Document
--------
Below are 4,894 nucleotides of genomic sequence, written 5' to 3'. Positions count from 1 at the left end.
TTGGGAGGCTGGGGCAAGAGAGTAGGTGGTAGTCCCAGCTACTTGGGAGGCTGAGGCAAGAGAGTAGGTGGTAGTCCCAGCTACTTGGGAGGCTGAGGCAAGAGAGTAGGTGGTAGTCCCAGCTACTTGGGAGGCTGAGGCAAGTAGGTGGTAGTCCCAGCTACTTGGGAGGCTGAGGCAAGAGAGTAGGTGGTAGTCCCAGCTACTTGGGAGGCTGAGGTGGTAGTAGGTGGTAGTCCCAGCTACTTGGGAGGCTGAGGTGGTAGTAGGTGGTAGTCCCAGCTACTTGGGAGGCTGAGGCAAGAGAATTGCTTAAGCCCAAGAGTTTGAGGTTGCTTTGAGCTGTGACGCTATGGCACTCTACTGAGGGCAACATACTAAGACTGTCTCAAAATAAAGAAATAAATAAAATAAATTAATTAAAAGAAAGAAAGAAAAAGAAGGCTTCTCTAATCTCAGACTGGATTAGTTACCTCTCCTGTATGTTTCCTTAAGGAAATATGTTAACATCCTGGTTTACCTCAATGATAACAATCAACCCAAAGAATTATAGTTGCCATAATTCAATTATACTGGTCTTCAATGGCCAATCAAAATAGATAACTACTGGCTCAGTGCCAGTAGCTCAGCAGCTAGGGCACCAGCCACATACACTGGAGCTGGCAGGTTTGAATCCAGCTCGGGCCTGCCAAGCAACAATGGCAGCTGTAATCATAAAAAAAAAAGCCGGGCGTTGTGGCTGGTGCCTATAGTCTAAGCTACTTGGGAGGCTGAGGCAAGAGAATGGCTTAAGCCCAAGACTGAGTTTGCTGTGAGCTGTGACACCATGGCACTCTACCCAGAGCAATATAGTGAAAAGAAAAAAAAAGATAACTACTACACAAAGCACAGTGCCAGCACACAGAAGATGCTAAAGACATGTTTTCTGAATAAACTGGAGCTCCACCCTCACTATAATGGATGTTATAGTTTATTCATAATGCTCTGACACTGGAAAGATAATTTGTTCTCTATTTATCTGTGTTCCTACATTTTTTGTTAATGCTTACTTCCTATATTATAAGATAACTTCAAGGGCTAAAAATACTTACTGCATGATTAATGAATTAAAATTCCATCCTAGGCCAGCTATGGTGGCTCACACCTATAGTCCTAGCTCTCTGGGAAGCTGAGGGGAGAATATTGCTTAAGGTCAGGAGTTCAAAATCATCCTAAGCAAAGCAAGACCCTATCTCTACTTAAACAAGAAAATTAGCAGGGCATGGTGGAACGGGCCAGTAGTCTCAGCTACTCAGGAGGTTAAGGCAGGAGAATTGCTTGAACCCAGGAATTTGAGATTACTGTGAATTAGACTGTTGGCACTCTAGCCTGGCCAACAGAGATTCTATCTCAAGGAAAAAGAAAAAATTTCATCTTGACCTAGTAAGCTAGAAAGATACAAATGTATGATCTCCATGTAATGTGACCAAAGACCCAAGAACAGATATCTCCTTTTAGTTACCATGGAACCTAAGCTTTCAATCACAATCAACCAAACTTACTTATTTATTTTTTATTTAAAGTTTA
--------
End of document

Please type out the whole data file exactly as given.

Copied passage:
Below are 4,894 nucleotides of genomic sequence, written 5' to 3'. Positions count from 1 at the left end.
TTGGGAGGCTGGGGCAAGAGAGTAGGTGGTAGTCCCAGCTACTTGGGAGGCTGAGGCAAGAGAGTAGGTGGTAGTCCCAGCTACTTGGGAGGCTGAGGCAAGAGAGTAGGTGGTAGTCCCAGCTACTTGGGAGGCTGAGGCAAGTAGGTGGTAGTCCCAGCTACTTGGGAGGCTGAGGCAAGAGAGTAGGTGGTAGTCCCAGCTACTTGGGAGGCTGAGGTGGTAGTAGGTGGTAGTCCCAGCTACTTGGGAGGCTGAGGTGGTAGTAGGTGGTAGTCCCAGCTACTTGGGAGGCTGAGGCAAGAGAATTGCTTAAGCCCAAGAGTTTGAGGTTGCTTTGAGCTGTGACGCTATGGCACTCTACTGAGGGCAACATACTAAGACTGTCTCAAAATAAAGAAATAAATAAAATAAATTAATTAAAAGAAAGAAAGAAAAAGAAGGCTTCTCTAATCTCAGACTGGATTAGTTACCTCTCCTGTATGTTTCCTTAAGGAAATATGTTAACATCCTGGTTTACCTCAATGATAACAATCAACCCAAAGAATTATAGTTGCCATAATTCAATTATACTGGTCTTCAATGGCCAATCAAAATAGATAACTACTGGCTCAGTGCCAGTAGCTCAGCAGCTAGGGCACCAGCCACATACACTGGAGCTGGCAGGTTTGAATCCAGCTCGGGCCTGCCAAGCAACAATGGCAGCTGTAATCATAAAAAAAAAAGCCGGGCGTTGTGGCTGGTGCCTATAGTCTAAGCTACTTGGGAGGCTGAGGCAAGAGAATGGCTTAAGCCCAAGACTGAGTTTGCTGTGAGCTGTGACACCATGGCACTCTACCCAGAGCAATATAGTGAAAAGAAAAAAAAAGATAACTACTACACAAAGCACAGTGCCAGCACACAGAAGATGCTAAAGACATGTTTTCTGAATAAACTGGAGCTCCACCCTCACTATAATGGATGTTATAGTTTATTCATAATGCTCTGACACTGGAAAGATAATTTGTTCTCTATTTATCTGTGTTCCTACATTTTTTGTTAATGCTTACTTCCTATATTATAAGATAACTTCAAGGGCTAAAAATACTTACTGCATGATTAATGAATTAAAATTCCATCCTAGGCCAGCTATGGTGGCTCACACCTATAGTCCTAGCTCTCTGGGAAGCTGAGGGGAGAATATTGCTTAAGGTCAGGAGTTCAAAATCATCCTAAGCAAAGCAAGACCCTATCTCTACTTAAACAAGAAAATTAGCAGGGCATGGTGGAACGGGCCAGTAGTCTCAGCTACTCAGGAGGTTAAGGCAGGAGAATTGCTTGAACCCAGGAATTTGAGATTACTGTGAATTAGACTGTTGGCACTCTAGCCTGGCCAACAGAGATTCTATCTCAAGGAAAAAGAAAAAATTTCATCTTGACCTAGTAAGCTAGAAAGATACAAATGTATGATCTCCATGTAATGTGACCAAAGACCCAAGAACAGATATCTCCTTTTAGTTACCATGGAACCTAAGCTTTCAATCACAATCAACCAAACTTACTTATTTATTTTTTATTTAAAGTTTA